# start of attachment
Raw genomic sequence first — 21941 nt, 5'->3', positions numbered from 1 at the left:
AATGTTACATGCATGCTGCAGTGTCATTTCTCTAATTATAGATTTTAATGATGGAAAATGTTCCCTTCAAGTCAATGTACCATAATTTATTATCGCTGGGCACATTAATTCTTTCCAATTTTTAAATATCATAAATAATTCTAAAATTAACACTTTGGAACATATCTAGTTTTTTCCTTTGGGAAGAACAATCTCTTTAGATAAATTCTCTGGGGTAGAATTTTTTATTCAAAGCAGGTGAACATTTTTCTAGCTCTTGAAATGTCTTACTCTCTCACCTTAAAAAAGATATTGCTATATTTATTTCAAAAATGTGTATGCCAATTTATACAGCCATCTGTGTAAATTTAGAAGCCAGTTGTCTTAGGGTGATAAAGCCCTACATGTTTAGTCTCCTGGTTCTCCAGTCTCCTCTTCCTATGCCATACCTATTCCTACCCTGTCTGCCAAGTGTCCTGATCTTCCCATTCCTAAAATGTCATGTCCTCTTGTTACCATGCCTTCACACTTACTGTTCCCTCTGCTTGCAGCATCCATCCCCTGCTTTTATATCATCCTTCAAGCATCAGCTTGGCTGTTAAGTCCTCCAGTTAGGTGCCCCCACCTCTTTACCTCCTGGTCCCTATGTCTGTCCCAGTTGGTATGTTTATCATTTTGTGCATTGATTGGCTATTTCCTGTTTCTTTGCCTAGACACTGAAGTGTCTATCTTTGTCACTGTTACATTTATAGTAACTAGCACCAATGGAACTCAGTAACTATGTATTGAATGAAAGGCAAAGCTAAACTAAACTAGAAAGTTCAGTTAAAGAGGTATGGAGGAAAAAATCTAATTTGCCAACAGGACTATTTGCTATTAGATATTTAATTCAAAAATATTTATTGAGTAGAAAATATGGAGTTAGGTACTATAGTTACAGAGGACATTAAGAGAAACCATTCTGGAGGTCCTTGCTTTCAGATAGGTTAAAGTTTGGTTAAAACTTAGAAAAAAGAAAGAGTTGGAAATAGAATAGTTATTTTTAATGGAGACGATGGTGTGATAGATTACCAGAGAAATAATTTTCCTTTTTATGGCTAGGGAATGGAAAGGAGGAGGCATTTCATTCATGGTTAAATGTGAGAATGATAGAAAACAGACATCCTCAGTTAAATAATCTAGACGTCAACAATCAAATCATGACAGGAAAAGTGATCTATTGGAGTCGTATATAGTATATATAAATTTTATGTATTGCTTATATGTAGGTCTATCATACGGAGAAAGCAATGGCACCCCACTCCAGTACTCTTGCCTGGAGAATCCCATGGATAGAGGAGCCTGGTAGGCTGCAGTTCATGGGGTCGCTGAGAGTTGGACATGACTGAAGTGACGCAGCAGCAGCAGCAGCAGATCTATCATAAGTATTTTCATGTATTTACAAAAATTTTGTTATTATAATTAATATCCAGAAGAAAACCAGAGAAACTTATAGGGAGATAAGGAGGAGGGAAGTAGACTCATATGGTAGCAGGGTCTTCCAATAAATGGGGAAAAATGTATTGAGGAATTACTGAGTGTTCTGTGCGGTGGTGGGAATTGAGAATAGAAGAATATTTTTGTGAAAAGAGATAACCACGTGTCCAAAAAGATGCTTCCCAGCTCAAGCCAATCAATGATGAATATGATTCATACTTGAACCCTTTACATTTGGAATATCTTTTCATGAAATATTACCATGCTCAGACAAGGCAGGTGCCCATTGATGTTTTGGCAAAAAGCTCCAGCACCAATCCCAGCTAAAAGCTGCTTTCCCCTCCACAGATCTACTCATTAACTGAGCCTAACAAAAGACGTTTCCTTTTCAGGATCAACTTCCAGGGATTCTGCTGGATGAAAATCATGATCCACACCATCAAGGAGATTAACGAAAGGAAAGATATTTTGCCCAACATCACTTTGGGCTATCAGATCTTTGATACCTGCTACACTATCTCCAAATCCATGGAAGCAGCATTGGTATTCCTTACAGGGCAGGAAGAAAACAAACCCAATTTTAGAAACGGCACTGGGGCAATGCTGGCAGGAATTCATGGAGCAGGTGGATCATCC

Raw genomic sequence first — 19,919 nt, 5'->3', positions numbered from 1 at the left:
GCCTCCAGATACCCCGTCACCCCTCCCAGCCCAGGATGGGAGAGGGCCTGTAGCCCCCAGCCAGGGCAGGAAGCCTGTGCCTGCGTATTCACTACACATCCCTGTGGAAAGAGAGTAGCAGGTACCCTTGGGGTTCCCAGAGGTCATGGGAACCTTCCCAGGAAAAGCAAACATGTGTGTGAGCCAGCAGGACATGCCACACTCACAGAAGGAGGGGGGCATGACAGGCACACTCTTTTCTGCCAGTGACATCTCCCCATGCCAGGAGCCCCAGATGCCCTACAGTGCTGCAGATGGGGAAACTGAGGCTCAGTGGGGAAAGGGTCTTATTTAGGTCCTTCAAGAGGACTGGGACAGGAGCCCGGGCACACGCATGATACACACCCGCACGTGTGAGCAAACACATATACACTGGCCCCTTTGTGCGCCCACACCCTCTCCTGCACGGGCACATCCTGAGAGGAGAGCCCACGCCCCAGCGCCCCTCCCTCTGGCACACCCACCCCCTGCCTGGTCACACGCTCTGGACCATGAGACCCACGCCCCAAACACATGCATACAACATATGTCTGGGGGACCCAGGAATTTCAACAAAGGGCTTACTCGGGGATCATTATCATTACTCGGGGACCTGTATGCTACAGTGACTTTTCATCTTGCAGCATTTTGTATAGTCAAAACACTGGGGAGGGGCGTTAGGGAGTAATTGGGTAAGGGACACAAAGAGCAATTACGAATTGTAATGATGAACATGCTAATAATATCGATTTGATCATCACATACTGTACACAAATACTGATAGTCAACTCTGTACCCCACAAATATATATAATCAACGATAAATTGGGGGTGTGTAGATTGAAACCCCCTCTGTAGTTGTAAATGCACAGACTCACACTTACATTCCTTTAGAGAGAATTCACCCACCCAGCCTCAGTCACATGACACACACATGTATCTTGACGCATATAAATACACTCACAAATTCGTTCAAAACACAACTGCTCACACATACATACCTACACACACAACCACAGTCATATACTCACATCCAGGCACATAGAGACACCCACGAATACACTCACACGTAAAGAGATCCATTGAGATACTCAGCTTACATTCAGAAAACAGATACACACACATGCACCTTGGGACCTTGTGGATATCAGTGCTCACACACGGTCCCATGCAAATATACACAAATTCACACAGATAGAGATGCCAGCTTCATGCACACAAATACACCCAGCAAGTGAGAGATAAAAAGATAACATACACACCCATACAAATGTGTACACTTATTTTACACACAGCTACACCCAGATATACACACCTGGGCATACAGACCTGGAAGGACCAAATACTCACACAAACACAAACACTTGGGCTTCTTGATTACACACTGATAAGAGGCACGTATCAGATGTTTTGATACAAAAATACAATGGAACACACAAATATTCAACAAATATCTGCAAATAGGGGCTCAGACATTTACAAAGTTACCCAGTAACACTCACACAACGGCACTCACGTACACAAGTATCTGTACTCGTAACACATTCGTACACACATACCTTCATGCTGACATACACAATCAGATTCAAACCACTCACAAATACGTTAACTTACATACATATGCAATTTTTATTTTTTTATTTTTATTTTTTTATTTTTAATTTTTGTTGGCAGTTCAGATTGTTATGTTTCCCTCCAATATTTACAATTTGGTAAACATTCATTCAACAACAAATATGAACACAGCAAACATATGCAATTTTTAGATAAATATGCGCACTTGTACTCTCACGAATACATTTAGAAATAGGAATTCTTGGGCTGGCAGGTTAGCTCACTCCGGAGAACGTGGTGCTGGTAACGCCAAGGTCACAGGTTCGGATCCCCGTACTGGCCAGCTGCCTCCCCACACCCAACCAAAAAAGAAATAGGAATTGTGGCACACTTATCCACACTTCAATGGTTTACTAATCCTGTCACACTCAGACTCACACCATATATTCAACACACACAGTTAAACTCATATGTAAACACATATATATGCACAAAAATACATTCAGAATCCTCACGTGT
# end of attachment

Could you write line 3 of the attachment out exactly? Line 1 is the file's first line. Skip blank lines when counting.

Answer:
Raw genomic sequence first — 19,919 nt, 5'->3', positions numbered from 1 at the left: